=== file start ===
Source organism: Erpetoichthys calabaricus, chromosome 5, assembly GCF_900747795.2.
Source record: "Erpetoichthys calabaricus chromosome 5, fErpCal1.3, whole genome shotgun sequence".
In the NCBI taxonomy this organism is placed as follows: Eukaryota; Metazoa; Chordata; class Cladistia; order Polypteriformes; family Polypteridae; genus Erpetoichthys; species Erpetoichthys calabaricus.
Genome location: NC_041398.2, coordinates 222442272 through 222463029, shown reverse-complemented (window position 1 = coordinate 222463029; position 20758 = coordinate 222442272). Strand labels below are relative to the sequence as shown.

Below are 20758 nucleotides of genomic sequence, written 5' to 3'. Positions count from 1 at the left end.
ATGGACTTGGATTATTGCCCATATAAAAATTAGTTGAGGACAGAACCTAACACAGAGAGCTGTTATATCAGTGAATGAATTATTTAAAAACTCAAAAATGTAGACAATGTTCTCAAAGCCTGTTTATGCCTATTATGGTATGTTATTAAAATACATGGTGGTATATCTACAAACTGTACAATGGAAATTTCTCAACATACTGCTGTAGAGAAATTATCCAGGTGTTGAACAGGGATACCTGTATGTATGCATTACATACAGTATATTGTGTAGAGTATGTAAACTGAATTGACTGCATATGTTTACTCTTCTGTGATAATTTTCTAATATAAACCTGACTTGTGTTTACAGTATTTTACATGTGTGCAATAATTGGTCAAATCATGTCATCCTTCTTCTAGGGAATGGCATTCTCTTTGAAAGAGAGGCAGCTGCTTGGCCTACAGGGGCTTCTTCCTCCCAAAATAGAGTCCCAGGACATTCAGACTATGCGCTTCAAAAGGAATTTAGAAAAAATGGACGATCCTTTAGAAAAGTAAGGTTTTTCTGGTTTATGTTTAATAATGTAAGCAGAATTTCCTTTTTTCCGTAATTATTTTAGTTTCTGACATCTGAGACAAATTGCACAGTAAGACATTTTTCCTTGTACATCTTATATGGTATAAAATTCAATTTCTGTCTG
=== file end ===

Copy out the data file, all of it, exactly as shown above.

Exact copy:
Source organism: Erpetoichthys calabaricus, chromosome 5, assembly GCF_900747795.2.
Source record: "Erpetoichthys calabaricus chromosome 5, fErpCal1.3, whole genome shotgun sequence".
In the NCBI taxonomy this organism is placed as follows: Eukaryota; Metazoa; Chordata; class Cladistia; order Polypteriformes; family Polypteridae; genus Erpetoichthys; species Erpetoichthys calabaricus.
Genome location: NC_041398.2, coordinates 222442272 through 222463029, shown reverse-complemented (window position 1 = coordinate 222463029; position 20758 = coordinate 222442272). Strand labels below are relative to the sequence as shown.

Below are 20758 nucleotides of genomic sequence, written 5' to 3'. Positions count from 1 at the left end.
ATGGACTTGGATTATTGCCCATATAAAAATTAGTTGAGGACAGAACCTAACACAGAGAGCTGTTATATCAGTGAATGAATTATTTAAAAACTCAAAAATGTAGACAATGTTCTCAAAGCCTGTTTATGCCTATTATGGTATGTTATTAAAATACATGGTGGTATATCTACAAACTGTACAATGGAAATTTCTCAACATACTGCTGTAGAGAAATTATCCAGGTGTTGAACAGGGATACCTGTATGTATGCATTACATACAGTATATTGTGTAGAGTATGTAAACTGAATTGACTGCATATGTTTACTCTTCTGTGATAATTTTCTAATATAAACCTGACTTGTGTTTACAGTATTTTACATGTGTGCAATAATTGGTCAAATCATGTCATCCTTCTTCTAGGGAATGGCATTCTCTTTGAAAGAGAGGCAGCTGCTTGGCCTACAGGGGCTTCTTCCTCCCAAAATAGAGTCCCAGGACATTCAGACTATGCGCTTCAAAAGGAATTTAGAAAAAATGGACGATCCTTTAGAAAAGTAAGGTTTTTCTGGTTTATGTTTAATAATGTAAGCAGAATTTCCTTTTTTCCGTAATTATTTTAGTTTCTGACATCTGAGACAAATTGCACAGTAAGACATTTTTCCTTGTACATCTTATATGGTATAAAATTCAATTTCTGTCTG